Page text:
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Report on Underwriting Practices
October 1996 through March 1997
Purpose and Design of the Report
Beginning in early 1995, the FDIC implemented a survey to report on the riskiness of current underwriting practices at FDIC-supervised, state-chartered nonmember banks. The survey is completed at the conclusion of each bank examination that the FDIC conducts. By systematically collecting observations from examination sites, the survey is designed to provide an “early-warning” mechanism for identifying potential lending problems.
The survey focuses on three topics: material changes in underwriting standards for new loans, degree of risk in current practices, and specific aspects of the underwriting process for major loan categories. Questions about the third topic focus on underwriting weaknesses that have caused nationwide problems in the past. Loan types covered in the survey include: business, construction, commercial real-estate, consumer, credit-card, home-equity, and agricultural.
Examiners evaluate underwriting practices based on both their experience and generally-accepted industry standards. In some cases, they rate the risk associated with underwriting practices of an institution as average or above- or below-average. In other cases, examiners classify the occurrence of specific risky practices as “frequent enough to warrant notice” or, if more prevalent, “commonly or standard procedure.”
Results from the survey can be used to monitor underwriting practices of banks within the FDIC regions. While interesting, comparisons across regions or different time periods must be interpreted with caution. As noted, the survey is completed at the conclusion of each bank examination. Thus, the sample during any given period depends on examination scheduling requirements such as the financial conditions of the banks, coordination with state regulators, and the availability of staff. As a result, the sample is not random, and the banks sampled during a reporting period and within a region are not necessarily selected for examination for the same reasons as banks in another region or during a different period. As such, one cannot draw valid statistical inferences from cross-region or cross-time comparisons.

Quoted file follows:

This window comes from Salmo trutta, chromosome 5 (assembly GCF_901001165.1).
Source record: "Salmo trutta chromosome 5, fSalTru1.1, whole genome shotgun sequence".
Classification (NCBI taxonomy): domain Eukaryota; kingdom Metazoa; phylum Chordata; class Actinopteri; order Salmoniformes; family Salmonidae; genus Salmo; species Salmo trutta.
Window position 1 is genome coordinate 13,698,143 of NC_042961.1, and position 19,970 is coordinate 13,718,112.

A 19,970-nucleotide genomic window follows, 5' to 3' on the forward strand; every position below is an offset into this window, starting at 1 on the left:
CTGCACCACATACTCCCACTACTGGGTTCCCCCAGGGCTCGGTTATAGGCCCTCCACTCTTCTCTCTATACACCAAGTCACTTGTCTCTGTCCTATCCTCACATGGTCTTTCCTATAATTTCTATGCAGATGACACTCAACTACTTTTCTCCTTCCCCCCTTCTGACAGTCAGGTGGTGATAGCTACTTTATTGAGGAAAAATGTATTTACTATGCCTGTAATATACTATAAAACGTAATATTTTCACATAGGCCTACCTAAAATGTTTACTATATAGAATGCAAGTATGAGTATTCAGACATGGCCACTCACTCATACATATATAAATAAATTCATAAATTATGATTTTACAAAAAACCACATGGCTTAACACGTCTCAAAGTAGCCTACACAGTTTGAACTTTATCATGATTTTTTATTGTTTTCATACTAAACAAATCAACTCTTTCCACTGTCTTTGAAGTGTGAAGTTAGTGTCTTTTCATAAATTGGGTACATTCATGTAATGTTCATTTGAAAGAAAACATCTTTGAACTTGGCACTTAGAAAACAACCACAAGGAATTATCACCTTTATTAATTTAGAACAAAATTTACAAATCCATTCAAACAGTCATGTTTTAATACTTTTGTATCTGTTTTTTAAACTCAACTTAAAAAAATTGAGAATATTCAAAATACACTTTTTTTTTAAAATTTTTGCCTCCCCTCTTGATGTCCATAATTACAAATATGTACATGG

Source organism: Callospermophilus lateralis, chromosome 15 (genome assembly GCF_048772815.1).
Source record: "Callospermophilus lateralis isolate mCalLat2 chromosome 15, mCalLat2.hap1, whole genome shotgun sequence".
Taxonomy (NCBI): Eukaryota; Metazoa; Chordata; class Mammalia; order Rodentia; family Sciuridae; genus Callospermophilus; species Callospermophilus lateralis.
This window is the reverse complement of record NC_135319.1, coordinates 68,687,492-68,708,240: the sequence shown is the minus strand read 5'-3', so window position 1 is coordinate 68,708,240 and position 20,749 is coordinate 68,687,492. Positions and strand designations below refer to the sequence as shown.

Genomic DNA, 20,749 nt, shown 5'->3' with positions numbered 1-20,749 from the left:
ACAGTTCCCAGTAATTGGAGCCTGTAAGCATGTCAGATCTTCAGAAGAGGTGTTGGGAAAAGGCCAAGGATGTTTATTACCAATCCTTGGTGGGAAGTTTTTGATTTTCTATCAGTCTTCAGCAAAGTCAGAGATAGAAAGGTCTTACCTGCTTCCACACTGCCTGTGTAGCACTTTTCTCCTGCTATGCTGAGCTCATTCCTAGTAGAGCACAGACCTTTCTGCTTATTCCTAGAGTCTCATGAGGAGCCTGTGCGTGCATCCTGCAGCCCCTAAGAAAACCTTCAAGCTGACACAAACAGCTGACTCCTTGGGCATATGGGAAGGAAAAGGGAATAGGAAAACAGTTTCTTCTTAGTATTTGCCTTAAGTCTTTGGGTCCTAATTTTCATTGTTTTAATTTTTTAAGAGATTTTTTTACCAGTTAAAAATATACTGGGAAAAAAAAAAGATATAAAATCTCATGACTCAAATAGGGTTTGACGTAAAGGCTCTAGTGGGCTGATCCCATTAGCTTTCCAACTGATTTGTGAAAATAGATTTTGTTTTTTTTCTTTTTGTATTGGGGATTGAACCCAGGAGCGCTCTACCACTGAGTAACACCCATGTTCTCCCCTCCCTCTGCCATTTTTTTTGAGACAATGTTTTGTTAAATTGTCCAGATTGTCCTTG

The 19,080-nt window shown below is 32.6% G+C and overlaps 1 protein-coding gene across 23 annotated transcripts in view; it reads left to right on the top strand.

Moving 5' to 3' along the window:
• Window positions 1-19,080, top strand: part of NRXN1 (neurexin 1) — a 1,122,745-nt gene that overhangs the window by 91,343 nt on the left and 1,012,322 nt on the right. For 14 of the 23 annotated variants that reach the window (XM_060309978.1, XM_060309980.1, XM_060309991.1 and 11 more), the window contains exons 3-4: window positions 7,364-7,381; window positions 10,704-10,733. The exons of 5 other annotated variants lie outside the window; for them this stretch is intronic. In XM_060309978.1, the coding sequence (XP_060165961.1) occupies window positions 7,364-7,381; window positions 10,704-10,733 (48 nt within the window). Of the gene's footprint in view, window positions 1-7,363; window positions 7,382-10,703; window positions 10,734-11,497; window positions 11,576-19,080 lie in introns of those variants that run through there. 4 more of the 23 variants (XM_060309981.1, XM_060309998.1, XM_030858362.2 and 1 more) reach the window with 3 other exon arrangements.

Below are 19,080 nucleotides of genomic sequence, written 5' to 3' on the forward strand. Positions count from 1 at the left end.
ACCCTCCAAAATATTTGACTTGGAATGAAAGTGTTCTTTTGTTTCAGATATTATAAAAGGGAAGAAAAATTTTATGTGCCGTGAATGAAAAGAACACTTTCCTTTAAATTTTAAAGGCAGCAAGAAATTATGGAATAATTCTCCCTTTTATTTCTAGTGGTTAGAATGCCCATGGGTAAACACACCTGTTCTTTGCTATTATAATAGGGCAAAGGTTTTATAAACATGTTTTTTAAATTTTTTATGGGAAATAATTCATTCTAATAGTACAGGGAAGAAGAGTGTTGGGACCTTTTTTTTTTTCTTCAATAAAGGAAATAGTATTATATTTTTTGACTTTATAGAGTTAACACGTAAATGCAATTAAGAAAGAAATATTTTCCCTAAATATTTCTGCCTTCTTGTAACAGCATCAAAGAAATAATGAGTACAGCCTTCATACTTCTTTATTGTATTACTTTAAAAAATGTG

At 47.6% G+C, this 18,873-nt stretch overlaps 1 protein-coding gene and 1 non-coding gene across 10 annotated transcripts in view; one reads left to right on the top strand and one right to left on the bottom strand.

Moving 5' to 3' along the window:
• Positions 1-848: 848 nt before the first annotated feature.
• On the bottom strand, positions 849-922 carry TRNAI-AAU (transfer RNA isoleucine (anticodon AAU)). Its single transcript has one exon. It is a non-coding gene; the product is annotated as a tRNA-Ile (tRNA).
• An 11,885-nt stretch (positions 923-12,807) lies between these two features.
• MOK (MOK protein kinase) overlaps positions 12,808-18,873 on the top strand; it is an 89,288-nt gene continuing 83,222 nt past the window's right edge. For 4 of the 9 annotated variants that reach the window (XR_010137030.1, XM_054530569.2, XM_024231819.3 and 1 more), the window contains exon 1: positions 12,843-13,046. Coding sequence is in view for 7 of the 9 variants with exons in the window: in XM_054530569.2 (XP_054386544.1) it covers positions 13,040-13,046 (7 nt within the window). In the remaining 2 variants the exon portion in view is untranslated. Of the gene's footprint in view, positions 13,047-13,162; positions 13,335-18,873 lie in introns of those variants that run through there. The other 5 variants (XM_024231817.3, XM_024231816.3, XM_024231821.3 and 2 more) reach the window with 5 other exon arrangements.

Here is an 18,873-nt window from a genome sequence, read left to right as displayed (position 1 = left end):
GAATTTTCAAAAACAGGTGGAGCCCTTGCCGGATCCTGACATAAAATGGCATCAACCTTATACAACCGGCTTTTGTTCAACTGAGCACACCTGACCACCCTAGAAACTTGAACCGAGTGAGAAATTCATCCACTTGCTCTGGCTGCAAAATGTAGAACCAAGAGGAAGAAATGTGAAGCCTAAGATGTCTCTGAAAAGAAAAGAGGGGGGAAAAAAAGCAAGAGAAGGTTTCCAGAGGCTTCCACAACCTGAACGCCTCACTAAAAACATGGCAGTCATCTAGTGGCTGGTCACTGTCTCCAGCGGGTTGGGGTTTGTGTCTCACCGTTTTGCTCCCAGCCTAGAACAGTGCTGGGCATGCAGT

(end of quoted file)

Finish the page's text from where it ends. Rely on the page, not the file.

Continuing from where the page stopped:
Results: General Underwriting Trends and Practices
Reports received from examiners during the six months ending March 31, 1997, showed no widespread problems with either current underwriting practices for new loans or in existing loan portfolios. Examiners indicated a material change in underwriting practices since the last examination in just over 9 percent of the banks examined. Twice as many banks showed tighter practices (6 percent) as looser practices (3 percent). Where standards were relaxed, examiners most frequently attributed the change to loan growth goals or increased competitive forces. These results generally mirrored results from the April-September 1996 survey in which 90 percent of the banks examined showed no material change in underwriting practices. However, a larger proportion of the banks examined during this most recent six-month period tightened standards than previously; conversely, a smaller proportion loosened standards.
Examiners indicated “above-average” risk in underwriting practices for new loans in 10 percent of the banks examined nationwide, about the same as the April-September 1996 period. Of the banks characterized as having “above-average” risk, approximately 17 percent also “commonly” failed to adjust price for loan risk. In existing loan portfolios, examiners noted “above-average” risk in 12 percent of the banks, approximately the same as during the previous reporting period.
Additional information from responses received during the six months ending March 31, 1997 indicated: “Above-average” risk in loan administration surfaced in roughly 13 percent of the banks examined. Approximately 10 percent of the banks examined booked new loans that resulted in high concentration of loans to one borrower or industry “frequently enough to warrant notice;” and an additional 6 percent of the banks examined booked such loans “commonly or as standard procedure.”